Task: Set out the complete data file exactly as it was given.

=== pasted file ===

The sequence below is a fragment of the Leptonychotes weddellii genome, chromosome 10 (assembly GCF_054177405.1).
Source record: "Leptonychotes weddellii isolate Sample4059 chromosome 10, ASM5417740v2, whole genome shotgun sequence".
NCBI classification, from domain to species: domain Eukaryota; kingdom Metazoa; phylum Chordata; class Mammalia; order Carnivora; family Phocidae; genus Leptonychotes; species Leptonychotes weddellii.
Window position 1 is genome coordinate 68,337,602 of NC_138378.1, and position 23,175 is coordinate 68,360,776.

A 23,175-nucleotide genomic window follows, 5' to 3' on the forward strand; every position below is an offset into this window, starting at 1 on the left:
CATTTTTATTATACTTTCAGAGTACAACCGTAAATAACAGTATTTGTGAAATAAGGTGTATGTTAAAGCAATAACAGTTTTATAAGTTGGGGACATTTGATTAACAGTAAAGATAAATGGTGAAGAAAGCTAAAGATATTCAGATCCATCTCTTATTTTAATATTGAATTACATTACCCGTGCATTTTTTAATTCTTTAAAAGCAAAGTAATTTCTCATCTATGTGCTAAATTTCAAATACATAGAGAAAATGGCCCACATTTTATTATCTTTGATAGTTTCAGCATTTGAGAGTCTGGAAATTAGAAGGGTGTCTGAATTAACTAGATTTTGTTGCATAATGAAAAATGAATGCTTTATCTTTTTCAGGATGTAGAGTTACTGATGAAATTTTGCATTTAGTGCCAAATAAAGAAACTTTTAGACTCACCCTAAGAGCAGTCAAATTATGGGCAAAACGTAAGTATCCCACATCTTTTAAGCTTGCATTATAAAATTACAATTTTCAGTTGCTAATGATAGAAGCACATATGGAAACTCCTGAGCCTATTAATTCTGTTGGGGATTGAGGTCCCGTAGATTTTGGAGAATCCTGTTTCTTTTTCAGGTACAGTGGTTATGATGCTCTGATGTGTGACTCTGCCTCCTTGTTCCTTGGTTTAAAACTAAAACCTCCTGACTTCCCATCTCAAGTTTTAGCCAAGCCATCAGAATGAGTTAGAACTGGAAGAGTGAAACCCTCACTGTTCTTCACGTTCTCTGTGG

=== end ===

The sequence below is a fragment of the Leptonychotes weddellii genome, chromosome 10 (assembly GCF_054177405.1).
Source record: "Leptonychotes weddellii isolate Sample4059 chromosome 10, ASM5417740v2, whole genome shotgun sequence".
NCBI classification, from domain to species: domain Eukaryota; kingdom Metazoa; phylum Chordata; class Mammalia; order Carnivora; family Phocidae; genus Leptonychotes; species Leptonychotes weddellii.
Window position 1 is genome coordinate 68,337,602 of NC_138378.1, and position 23,175 is coordinate 68,360,776.

A 23,175-nucleotide genomic window follows, 5' to 3' on the forward strand; every position below is an offset into this window, starting at 1 on the left:
CATTTTTATTATACTTTCAGAGTACAACCGTAAATAACAGTATTTGTGAAATAAGGTGTATGTTAAAGCAATAACAGTTTTATAAGTTGGGGACATTTGATTAACAGTAAAGATAAATGGTGAAGAAAGCTAAAGATATTCAGATCCATCTCTTATTTTAATATTGAATTACATTACCCGTGCATTTTTTAATTCTTTAAAAGCAAAGTAATTTCTCATCTATGTGCTAAATTTCAAATACATAGAGAAAATGGCCCACATTTTATTATCTTTGATAGTTTCAGCATTTGAGAGTCTGGAAATTAGAAGGGTGTCTGAATTAACTAGATTTTGTTGCATAATGAAAAATGAATGCTTTATCTTTTTCAGGATGTAGAGTTACTGATGAAATTTTGCATTTAGTGCCAAATAAAGAAACTTTTAGACTCACCCTAAGAGCAGTCAAATTATGGGCAAAACGTAAGTATCCCACATCTTTTAAGCTTGCATTATAAAATTACAATTTTCAGTTGCTAATGATAGAAGCACATATGGAAACTCCTGAGCCTATTAATTCTGTTGGGGATTGAGGTCCCGTAGATTTTGGAGAATCCTGTTTCTTTTTCAGGTACAGTGGTTATGATGCTCTGATGTGTGACTCTGCCTCCTTGTTCCTTGGTTTAAAACTAAAACCTCCTGACTTCCCATCTCAAGTTTTAGCCAAGCCATCAGAATGAGTTAGAACTGGAAGAGTGAAACCCTCACTGTTCTTCACGTTCTCTGTGG